However, it isn’t Harrison’s mistakes that should worry Dexter, but rather his own. He manages to cover the blood trail at his cabin before the police arrive en masse, but for a moment it looks like modern technology may be his downfall as police deploy a drone to search for Matt Caldwell, who Dexter butchered last week. This isn’t Miami, and Dexter has no access to police forensics to cover his tracks, which means that resuming his former life is a whole lot more dangerous.

After being teased by our seasonal “big bad” last week, we finally get to see him in action, watching Lily, the backpacker. Lily, it seems, has checked into a motel and, finding champagne and chocolates in her room, decides to drink and eat them. Of course she has been drugged and upon waking finds her phone gone and the door locked. Spotting the camera, Lily sees the words “you’re already dead” scrawled underneath. The show is building up nicely to the reveal of the killer.

Not the Dexter of old

Meanwhile, at the scene of the deer shooting, Dexter is desperately trying to remove the rest of Caudwell’s blood and knowingly enlists Harrison in his scheming. It looks like he’ll get away with it as he has so often before.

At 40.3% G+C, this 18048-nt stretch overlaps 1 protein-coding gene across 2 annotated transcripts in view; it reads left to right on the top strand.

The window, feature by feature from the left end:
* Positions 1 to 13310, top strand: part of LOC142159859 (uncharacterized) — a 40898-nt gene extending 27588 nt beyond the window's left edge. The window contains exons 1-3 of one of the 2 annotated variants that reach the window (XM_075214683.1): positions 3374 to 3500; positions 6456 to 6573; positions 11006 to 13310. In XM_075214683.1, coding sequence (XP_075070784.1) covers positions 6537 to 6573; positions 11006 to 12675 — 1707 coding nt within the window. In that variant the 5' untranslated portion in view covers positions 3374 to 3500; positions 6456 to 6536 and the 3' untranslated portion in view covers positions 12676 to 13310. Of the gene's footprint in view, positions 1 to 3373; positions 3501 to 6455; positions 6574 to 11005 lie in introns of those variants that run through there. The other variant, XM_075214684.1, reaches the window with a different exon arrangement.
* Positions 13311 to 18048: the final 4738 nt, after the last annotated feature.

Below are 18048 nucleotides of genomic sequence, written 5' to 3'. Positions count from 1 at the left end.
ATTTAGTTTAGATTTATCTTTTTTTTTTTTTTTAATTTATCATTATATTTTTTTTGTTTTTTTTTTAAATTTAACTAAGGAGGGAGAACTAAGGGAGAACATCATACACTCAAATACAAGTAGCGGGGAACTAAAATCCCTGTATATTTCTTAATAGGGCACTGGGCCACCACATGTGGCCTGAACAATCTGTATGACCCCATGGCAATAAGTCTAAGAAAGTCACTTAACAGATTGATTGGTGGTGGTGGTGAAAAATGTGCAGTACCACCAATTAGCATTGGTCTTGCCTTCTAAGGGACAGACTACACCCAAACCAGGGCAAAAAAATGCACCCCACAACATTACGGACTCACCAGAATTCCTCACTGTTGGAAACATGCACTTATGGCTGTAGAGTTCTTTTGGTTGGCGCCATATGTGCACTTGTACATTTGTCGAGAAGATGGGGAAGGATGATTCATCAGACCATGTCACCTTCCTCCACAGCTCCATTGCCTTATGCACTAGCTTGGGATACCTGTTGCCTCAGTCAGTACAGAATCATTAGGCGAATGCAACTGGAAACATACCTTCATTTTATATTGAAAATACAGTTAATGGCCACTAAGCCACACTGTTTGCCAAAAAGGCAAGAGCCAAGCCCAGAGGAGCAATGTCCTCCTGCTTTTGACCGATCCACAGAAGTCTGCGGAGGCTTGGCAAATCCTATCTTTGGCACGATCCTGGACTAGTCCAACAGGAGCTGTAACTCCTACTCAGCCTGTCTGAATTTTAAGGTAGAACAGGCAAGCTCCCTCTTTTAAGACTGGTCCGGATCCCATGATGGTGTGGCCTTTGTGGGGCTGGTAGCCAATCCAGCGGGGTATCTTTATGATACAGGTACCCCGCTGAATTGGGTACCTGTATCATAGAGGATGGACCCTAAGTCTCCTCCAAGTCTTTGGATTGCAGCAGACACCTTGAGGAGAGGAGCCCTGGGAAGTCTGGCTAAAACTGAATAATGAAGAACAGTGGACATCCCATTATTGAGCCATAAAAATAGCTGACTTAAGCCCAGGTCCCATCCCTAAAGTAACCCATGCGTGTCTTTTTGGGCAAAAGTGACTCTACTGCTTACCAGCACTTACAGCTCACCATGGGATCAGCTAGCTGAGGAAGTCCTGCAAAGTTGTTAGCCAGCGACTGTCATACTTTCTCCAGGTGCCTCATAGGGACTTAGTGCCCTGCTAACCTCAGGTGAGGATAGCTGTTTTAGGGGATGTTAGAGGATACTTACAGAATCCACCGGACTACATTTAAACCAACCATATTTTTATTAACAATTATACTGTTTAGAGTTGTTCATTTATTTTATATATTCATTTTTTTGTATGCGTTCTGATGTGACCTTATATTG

Here we get introduced to members of the Seneca Nation, as the deer was illegally shot on their land. A brief conversation at the crime scene reveals that the mysterious killer is evidently responsible for the disappearance of many native girls, which has drawn little police response; they’re busy investigating the vanishing of the obnoxious but wealthy Caudwell. Having touched on climate change with the character of Edward Olson, here Dexter taps into issue of unequal treatment by the police.

(L-R): Julia Jones as Angela and Michael C. Hall as Dexter in DEXTER: NEW BLOOD, “Storm of Fuck”. Photo Credit: Seacia Pavao/SHOWTIME.

The show once again proves that it’s reading the headlines. Matt Caudwell’s boating “accident” was seemingly inspired by real-life events, and so too is the killer murdering Seneca girls; the crisis of murdered and missing Native American women made headline news very recently.

We don’t yet know how important Olson is to the plot. He had a bit of a menacing manner when meeting Angela, but not so much that we can assume the absolute worst. Still, he’s a prime suspect to be the serial killer.